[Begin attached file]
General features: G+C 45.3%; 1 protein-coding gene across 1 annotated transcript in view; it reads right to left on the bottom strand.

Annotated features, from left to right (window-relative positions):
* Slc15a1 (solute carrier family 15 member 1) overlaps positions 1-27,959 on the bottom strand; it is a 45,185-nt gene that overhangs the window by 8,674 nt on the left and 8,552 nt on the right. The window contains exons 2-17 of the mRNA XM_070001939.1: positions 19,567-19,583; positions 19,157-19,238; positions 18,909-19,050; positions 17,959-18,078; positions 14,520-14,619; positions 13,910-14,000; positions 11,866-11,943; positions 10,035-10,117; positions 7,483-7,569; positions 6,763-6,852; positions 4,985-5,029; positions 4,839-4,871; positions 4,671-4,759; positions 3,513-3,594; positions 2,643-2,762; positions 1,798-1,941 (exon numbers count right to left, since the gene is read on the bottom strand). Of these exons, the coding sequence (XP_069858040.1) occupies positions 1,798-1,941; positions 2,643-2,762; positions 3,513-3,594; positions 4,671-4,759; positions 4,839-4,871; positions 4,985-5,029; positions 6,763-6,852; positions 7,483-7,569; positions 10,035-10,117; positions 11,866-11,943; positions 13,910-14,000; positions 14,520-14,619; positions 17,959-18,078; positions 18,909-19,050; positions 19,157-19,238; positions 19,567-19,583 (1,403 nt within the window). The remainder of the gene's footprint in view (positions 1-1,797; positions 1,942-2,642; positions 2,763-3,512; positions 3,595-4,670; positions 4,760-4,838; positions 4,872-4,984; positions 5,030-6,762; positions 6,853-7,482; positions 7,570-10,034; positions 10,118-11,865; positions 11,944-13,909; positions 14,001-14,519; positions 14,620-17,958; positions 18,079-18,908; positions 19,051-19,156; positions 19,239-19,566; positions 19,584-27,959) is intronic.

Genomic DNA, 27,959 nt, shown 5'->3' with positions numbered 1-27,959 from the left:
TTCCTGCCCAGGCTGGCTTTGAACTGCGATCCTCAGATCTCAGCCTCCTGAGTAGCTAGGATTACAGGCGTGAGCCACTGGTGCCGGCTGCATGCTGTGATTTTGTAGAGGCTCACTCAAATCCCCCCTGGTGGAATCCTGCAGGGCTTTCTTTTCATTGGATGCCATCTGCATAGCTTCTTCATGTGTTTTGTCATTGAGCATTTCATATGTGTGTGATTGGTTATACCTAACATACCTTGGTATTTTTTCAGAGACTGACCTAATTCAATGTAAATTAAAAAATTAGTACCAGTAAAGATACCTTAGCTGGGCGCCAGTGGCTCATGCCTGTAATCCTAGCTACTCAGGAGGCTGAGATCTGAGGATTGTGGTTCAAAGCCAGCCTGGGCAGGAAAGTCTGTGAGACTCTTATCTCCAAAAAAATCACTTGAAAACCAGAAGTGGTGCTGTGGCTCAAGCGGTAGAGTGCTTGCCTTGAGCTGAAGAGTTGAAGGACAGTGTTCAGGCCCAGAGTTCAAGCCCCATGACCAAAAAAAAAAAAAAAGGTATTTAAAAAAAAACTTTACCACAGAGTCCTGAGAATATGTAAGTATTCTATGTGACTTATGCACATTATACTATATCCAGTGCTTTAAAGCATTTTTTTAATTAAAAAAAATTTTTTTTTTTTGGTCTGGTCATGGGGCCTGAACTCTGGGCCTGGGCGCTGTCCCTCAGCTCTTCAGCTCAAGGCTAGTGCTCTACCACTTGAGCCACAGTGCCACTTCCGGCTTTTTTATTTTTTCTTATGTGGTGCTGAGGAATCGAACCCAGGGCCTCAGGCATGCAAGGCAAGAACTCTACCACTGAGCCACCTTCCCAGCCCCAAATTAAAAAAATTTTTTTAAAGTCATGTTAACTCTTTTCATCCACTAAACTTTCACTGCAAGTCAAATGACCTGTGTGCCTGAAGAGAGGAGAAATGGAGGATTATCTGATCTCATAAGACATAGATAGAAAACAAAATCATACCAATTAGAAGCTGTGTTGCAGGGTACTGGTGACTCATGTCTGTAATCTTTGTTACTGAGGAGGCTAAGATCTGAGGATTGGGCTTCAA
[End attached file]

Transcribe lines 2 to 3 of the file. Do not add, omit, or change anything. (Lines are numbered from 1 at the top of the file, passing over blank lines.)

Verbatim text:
Annotated features, from left to right (window-relative positions):
* Slc15a1 (solute carrier family 15 member 1) overlaps positions 1-27,959 on the bottom strand; it is a 45,185-nt gene that overhangs the window by 8,674 nt on the left and 8,552 nt on the right. The window contains exons 2-17 of the mRNA XM_070001939.1: positions 19,567-19,583; positions 19,157-19,238; positions 18,909-19,050; positions 17,959-18,078; positions 14,520-14,619; positions 13,910-14,000; positions 11,866-11,943; positions 10,035-10,117; positions 7,483-7,569; positions 6,763-6,852; positions 4,985-5,029; positions 4,839-4,871; positions 4,671-4,759; positions 3,513-3,594; positions 2,643-2,762; positions 1,798-1,941 (exon numbers count right to left, since the gene is read on the bottom strand). Of these exons, the coding sequence (XP_069858040.1) occupies positions 1,798-1,941; positions 2,643-2,762; positions 3,513-3,594; positions 4,671-4,759; positions 4,839-4,871; positions 4,985-5,029; positions 6,763-6,852; positions 7,483-7,569; positions 10,035-10,117; positions 11,866-11,943; positions 13,910-14,000; positions 14,520-14,619; positions 17,959-18,078; positions 18,909-19,050; positions 19,157-19,238; positions 19,567-19,583 (1,403 nt within the window). The remainder of the gene's footprint in view (positions 1-1,797; positions 1,942-2,642; positions 2,763-3,512; positions 3,595-4,670; positions 4,760-4,838; positions 4,872-4,984; positions 5,030-6,762; positions 6,853-7,482; positions 7,570-10,034; positions 10,118-11,865; positions 11,944-13,909; positions 14,001-14,519; positions 14,620-17,958; positions 18,079-18,908; positions 19,051-19,156; positions 19,239-19,566; positions 19,584-27,959) is intronic.